Can we talk about how incredibly frustrating it is to be a sensitive person? Specifically, a people-pleasing sensitive person?
In just the last year or two, I have finally begun to come to terms with the fact that I am one of the most emotional people I know. A dear friend of mine uses the analogy that if each emotion is an excited dog at the end of a leash, then I am constantly walking every dog I know. I cry over television commercials and minor plot points in episodes of Friends.
If someone looks at me the wrong way, the entire rest of my day may be spent trying to figure out how I offended them. My life is a roller coaster of attempting to meet the expectations of others so that no one's feelings are hurt, while at the same time constantly living with unmet expectations and hurt feelings of my own.
And it is exhausting.
The people-pleasing part of this is, of course, within my control. Recently I have been attempting to be more clear about my needs and expectations with the people closest to me. I'm learning to view this less as being "high maintenance" and more as being an honest human being. This type of honesty is its own kind of challenge, though. When you've spent twenty-six years pretending that you don't have any expectations, teaching your loved ones how to treat you is - surprise! - also exhausting.
But when I began this process some months ago, I thought that over time as I was more honest with myself and others, the intensity of my emotions would subside. If the first step to overcoming a problem is admitting that you have one, I had hoped that the first step to not feeling so damn much would be admitting that I had the feelings to begin with.
No such luck.
Instead, we have days like yesterday. Several things happened all at once that caused me to feel unwanted, unloved, and unappreciated. So I looked at the situation and said out loud, "This sucks, but the behaviors I'm seeing in others are probably not even about me." Isn't that great? Wouldn't you expect that saying that out loud would help the feelings of betrayal and heartache to dissipate? I sure expected so!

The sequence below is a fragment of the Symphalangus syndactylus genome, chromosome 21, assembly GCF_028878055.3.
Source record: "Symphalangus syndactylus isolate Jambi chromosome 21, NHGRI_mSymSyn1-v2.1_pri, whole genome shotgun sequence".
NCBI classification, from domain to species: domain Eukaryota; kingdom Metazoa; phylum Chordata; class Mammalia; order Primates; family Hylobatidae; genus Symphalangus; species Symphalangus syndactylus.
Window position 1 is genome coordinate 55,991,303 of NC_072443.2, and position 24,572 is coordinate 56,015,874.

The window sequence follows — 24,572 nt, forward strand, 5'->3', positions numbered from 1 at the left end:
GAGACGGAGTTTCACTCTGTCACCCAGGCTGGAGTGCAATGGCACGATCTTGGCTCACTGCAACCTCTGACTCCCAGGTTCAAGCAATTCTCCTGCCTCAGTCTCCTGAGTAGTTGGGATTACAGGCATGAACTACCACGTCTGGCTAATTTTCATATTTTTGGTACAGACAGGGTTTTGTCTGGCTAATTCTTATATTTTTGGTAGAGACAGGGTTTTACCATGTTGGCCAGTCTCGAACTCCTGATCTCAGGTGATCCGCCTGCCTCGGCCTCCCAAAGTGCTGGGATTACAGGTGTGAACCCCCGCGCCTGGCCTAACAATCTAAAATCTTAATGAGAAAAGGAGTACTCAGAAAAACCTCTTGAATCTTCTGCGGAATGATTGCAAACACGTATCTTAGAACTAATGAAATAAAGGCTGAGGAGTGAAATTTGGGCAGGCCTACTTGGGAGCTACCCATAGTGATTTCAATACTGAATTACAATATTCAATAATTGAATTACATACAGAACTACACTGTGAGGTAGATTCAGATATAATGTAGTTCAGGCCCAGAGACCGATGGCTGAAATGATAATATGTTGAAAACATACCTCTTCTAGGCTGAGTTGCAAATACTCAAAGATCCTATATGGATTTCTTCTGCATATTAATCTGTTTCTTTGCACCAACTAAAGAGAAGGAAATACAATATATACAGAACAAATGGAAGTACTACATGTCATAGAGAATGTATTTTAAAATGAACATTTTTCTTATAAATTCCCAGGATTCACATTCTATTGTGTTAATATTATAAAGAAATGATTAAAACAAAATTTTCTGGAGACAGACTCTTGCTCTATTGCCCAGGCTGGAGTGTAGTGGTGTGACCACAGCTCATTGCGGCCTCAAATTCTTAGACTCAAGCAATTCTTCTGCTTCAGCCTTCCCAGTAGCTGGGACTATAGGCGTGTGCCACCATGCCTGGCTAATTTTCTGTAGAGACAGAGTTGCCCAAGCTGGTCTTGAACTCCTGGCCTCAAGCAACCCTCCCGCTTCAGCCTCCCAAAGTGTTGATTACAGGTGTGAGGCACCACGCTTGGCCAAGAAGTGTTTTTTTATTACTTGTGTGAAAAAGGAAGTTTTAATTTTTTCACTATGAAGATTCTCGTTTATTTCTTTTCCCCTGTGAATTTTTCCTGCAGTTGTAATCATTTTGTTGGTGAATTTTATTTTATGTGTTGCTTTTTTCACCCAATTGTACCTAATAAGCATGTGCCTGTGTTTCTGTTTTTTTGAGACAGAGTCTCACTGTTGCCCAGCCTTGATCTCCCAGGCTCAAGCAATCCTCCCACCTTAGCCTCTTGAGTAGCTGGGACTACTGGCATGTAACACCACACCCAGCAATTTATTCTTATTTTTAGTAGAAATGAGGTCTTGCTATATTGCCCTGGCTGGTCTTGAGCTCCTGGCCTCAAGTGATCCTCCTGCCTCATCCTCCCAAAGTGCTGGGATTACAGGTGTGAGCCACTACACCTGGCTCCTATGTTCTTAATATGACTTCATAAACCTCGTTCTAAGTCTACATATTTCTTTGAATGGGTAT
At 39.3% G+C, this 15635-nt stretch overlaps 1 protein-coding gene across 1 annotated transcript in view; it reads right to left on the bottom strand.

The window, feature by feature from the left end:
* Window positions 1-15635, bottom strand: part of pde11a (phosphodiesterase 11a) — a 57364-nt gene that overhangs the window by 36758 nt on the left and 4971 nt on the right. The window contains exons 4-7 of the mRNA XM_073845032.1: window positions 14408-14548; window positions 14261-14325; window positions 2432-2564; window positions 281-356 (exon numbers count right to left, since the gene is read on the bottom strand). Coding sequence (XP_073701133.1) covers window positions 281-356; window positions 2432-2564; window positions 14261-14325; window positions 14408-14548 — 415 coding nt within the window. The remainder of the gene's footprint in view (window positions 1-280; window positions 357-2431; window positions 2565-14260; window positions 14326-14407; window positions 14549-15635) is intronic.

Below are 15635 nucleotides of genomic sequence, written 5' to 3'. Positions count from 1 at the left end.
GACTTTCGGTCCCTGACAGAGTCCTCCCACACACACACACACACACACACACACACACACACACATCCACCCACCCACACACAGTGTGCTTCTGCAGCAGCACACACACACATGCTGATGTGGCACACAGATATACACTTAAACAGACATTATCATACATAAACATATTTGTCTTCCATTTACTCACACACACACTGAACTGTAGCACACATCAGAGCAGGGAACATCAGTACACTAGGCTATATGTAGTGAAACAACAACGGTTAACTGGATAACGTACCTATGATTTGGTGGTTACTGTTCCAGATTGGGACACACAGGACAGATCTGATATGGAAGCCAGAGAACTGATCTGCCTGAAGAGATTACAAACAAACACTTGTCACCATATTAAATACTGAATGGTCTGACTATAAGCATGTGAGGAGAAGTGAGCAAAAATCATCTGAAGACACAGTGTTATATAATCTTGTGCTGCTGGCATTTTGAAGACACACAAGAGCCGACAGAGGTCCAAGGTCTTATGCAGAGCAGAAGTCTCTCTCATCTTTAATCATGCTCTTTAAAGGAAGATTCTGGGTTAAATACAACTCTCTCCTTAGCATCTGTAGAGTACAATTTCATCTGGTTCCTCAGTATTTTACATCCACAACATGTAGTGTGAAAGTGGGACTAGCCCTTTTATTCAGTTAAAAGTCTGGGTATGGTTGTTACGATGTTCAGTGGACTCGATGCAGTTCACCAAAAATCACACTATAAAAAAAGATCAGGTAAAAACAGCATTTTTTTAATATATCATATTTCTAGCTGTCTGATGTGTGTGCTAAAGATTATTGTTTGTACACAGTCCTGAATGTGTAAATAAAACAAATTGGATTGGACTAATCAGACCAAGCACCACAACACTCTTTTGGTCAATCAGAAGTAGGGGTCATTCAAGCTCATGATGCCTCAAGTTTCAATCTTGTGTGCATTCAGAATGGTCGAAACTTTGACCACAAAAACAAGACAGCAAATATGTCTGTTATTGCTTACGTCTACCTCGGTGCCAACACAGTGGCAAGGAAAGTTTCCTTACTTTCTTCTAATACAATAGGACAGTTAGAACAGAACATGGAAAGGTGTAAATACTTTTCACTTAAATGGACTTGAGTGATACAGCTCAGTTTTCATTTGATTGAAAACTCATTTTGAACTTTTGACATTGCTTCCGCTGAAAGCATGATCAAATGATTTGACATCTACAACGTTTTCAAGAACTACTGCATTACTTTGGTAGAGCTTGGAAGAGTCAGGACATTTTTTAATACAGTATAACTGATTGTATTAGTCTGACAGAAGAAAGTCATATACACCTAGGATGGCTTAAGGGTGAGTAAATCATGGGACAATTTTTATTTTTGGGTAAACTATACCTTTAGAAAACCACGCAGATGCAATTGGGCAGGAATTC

But no. I stood there, firm in my belief that the situation in which I found myself was not only not my fault, but not even reflective of my relationships with the people who inadvertently hurt me. And yet I was still sobbing. Friends, I straight-up stood there and calmly told my husband all the logical things while the tears just kept on coming.
Apparently, I really am just that sensitive.
And it sucks.
It sucks it sucks it sucks it sucks.
It sucks because it is so incredibly stereotypical to be a female abuse survivor who can't stop crying to save her life. It sucks because some days my response to every emotional stimuli is to burst into tears regardless of whether I'm happy or angry or sad. It sucks because I still believe after everything I've lived through that somehow I'm less-than because I feel too much. And it really sucks because the only other option I have is to make everyone uncomfortable with my morbid humor, and no one wants that.
It sucks. It is also a perfectly acceptable way to be a human.
Yesterday I stood tall with my shoulders squared while I told my husband that if I could, I would happily just stop being this way. Even without anxiety and depression, being this sensitive just hurts too damn much. But he reminded me that the world needs people like me; that being extra-emotional is not a bad thing. He said that I shouldn't want to be somebody I'm not.
And that's the truth right there. To remove this too-easily-broken heart of mine, to replace the three-dozen metaphorical dogs with a couple of standoffish metaphorical cats, or to stem the flow of tears at every single Las Vegas commercial (yes, you read that right - I cry over Las Vegas commercials), would be to become someone I'm not. Which would suck more than the crying, since I've worked so long and so hard for the right to be myself.
So, if I'm attempting to be more honest - and I am - I can say two things. First, it is inordinately painful to care this much and feel this deeply all the time. It is decidedly not fun! Second, it is very much who I am. There's no wrong way to be a person, even if that means that my way of being a person annoys the crap out of me.
Good luck with whatever your weird being-a-human things are. We all have them, right? ... Well, I'll just keep telling myself that we do regardless. ;)